Sign Up

Patient and caregiver perspectives on home hemodialysis: A systematic review

NZ Literature Abstract

posted by WM Admin on 28 January 2015


Rachael Walker
Camilla S. Hanson
Suetonia Palmer
Kirsten Howard
Rachael L. Morton
Mark R. Marshall
Allison Tong

Year of Publication



American Journal of Kidney Disease, 65(3), 451–463

Publication Type

Journal article (peer reviewed)

Publication Status



In this systematic review of qualitative studies, the authors describe patient and caregiver perspectives and experiences of home home hemodialysis (HD) to inform home HD programmess that align with patient preferences. Twenty-four studies involving 221 patients (109 home HD; 97 hospital HD, and 15 predialysis) and 121 caregivers were eligible. The authors "... identified 5 themes: vulnerability of dialyzing independently (fear of self-needling, feeling unqualified, and anticipating catastrophic complications), fear of being alone (social isolation and medical disconnection), concern of family burden (emotional demands on caregivers, imposing responsibility, family involvement, and medicalizing the home), opportunity to thrive (re-establishing a healthy self-identity, gaining control and freedom, strengthening relationships, experiencing improved health, and ownership of decision), and appreciating medical responsiveness (attentive monitoring and communication, depending on learning and support, developing readiness, and clinician validation)". The authors conclude that acknowledging and addressing apprehensions could better support patients and caregivers considering home HD.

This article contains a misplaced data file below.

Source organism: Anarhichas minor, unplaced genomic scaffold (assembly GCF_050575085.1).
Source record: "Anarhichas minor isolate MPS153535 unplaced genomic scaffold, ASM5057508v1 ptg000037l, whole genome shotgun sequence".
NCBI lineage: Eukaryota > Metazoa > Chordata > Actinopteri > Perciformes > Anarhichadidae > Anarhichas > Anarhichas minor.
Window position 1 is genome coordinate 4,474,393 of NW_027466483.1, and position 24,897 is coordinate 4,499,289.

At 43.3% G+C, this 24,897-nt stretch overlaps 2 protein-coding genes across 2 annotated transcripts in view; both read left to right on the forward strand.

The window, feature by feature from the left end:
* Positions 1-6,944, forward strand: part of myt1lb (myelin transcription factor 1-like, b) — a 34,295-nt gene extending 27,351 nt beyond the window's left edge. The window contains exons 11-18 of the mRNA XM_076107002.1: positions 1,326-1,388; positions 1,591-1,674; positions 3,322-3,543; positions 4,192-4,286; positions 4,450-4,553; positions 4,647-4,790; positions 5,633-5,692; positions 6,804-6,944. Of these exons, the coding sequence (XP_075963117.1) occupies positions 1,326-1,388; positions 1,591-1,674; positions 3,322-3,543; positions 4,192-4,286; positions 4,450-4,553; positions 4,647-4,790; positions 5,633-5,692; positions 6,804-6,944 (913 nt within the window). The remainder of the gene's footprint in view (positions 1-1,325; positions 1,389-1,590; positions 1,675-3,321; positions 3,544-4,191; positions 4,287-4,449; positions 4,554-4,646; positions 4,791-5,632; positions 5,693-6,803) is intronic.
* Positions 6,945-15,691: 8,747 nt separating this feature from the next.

Type of Study

Systematic review

How to Access

To read the full abstract, and for information on how to access the full text, go to: or contact your DHB library, or organisational or local library for assistance.